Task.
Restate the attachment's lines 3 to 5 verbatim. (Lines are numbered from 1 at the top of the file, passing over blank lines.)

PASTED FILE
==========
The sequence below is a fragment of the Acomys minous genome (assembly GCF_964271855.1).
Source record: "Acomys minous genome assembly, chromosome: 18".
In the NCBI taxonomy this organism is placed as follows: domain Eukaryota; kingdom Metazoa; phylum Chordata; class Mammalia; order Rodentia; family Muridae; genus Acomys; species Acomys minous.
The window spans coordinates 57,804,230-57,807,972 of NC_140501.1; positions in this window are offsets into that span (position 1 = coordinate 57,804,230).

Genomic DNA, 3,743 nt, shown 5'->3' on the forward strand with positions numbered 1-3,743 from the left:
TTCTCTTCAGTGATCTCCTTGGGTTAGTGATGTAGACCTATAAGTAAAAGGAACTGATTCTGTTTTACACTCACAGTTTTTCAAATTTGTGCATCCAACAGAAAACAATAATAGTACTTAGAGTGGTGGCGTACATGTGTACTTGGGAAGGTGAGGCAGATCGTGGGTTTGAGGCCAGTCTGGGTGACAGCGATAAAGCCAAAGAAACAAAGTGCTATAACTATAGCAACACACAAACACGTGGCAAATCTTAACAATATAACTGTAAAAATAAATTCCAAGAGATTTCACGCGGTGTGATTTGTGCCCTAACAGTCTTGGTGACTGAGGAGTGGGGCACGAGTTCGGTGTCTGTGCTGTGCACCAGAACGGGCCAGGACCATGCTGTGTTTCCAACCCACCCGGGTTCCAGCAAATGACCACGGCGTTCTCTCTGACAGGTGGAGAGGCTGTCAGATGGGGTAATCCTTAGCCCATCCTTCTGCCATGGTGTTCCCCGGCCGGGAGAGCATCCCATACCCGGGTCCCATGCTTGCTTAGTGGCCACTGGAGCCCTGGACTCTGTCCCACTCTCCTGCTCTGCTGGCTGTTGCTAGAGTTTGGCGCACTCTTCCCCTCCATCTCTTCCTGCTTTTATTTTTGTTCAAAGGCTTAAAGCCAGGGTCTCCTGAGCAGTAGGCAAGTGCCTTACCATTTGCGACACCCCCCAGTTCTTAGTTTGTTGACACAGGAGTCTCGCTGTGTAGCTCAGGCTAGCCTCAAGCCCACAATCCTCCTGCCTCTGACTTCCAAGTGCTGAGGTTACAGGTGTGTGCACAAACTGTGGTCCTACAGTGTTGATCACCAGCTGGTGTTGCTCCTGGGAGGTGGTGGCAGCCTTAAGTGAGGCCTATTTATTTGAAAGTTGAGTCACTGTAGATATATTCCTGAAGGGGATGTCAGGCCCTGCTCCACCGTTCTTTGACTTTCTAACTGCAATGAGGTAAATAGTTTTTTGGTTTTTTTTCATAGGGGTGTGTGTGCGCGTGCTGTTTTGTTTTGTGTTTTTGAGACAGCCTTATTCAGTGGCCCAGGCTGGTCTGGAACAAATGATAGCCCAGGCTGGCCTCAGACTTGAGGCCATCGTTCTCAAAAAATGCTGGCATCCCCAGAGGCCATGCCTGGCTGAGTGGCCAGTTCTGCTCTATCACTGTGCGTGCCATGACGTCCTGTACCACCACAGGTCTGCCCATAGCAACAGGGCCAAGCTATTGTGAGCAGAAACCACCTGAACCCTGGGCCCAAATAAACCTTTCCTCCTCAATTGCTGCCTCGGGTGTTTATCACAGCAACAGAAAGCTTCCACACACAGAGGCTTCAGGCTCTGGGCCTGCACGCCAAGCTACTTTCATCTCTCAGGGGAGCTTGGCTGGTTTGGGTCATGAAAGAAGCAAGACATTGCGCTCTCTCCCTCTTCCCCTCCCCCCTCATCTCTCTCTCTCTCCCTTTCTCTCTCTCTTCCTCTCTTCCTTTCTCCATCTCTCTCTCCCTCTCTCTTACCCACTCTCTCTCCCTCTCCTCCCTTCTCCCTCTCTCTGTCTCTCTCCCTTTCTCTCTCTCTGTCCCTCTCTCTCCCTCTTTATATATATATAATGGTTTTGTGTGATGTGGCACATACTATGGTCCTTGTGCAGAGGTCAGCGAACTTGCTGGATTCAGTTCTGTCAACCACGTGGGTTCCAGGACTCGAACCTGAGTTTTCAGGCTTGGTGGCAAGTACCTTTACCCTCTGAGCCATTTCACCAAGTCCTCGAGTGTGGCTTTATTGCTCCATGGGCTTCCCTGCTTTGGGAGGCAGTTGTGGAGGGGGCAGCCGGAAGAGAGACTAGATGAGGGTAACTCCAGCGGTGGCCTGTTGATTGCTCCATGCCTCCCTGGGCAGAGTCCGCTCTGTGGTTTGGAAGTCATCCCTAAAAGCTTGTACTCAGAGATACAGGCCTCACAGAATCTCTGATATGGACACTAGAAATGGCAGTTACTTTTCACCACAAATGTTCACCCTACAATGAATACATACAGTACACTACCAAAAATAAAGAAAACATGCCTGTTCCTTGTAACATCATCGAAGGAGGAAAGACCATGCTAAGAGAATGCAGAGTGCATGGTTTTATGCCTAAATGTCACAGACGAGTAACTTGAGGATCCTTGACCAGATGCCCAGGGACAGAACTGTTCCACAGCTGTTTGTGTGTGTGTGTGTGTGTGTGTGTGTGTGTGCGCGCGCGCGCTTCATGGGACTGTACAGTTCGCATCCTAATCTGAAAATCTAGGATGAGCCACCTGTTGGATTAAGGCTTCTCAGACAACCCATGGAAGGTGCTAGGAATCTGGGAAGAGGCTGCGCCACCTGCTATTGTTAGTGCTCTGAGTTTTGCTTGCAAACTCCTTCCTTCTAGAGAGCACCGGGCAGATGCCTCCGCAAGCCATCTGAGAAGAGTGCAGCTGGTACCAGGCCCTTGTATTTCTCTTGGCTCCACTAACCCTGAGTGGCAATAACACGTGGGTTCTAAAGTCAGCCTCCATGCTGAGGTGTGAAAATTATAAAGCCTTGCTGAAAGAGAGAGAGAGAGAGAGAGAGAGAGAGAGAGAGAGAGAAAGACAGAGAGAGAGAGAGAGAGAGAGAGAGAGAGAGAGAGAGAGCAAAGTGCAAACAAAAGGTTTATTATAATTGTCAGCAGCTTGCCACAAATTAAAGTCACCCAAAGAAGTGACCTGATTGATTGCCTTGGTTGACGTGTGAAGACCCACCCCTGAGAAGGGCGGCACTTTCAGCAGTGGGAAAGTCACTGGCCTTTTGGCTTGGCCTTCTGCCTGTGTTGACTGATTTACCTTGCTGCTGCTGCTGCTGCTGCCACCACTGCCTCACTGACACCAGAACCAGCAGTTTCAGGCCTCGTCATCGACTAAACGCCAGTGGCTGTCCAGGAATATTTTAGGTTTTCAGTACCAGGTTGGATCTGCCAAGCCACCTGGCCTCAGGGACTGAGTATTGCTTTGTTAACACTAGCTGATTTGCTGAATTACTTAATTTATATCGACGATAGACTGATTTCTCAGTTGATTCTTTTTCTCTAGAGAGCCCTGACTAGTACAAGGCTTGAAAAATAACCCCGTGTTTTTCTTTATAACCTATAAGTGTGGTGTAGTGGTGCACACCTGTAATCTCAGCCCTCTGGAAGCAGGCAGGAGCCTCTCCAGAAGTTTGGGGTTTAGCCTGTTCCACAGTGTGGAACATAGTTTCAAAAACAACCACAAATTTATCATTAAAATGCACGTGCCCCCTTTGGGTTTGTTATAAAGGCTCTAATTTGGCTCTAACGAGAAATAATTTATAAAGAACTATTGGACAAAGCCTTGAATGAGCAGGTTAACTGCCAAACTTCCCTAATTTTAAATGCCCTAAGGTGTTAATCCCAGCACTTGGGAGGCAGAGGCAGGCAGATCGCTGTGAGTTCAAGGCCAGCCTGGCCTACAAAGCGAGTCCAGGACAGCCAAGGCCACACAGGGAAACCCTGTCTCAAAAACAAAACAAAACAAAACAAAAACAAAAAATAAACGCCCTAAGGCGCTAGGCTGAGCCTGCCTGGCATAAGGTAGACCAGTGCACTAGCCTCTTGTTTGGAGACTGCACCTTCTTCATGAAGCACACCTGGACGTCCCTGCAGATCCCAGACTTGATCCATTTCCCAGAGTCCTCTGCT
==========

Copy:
In the NCBI taxonomy this organism is placed as follows: domain Eukaryota; kingdom Metazoa; phylum Chordata; class Mammalia; order Rodentia; family Muridae; genus Acomys; species Acomys minous.
The window spans coordinates 57,804,230-57,807,972 of NC_140501.1; positions in this window are offsets into that span (position 1 = coordinate 57,804,230).

Genomic DNA, 3,743 nt, shown 5'->3' on the forward strand with positions numbered 1-3,743 from the left: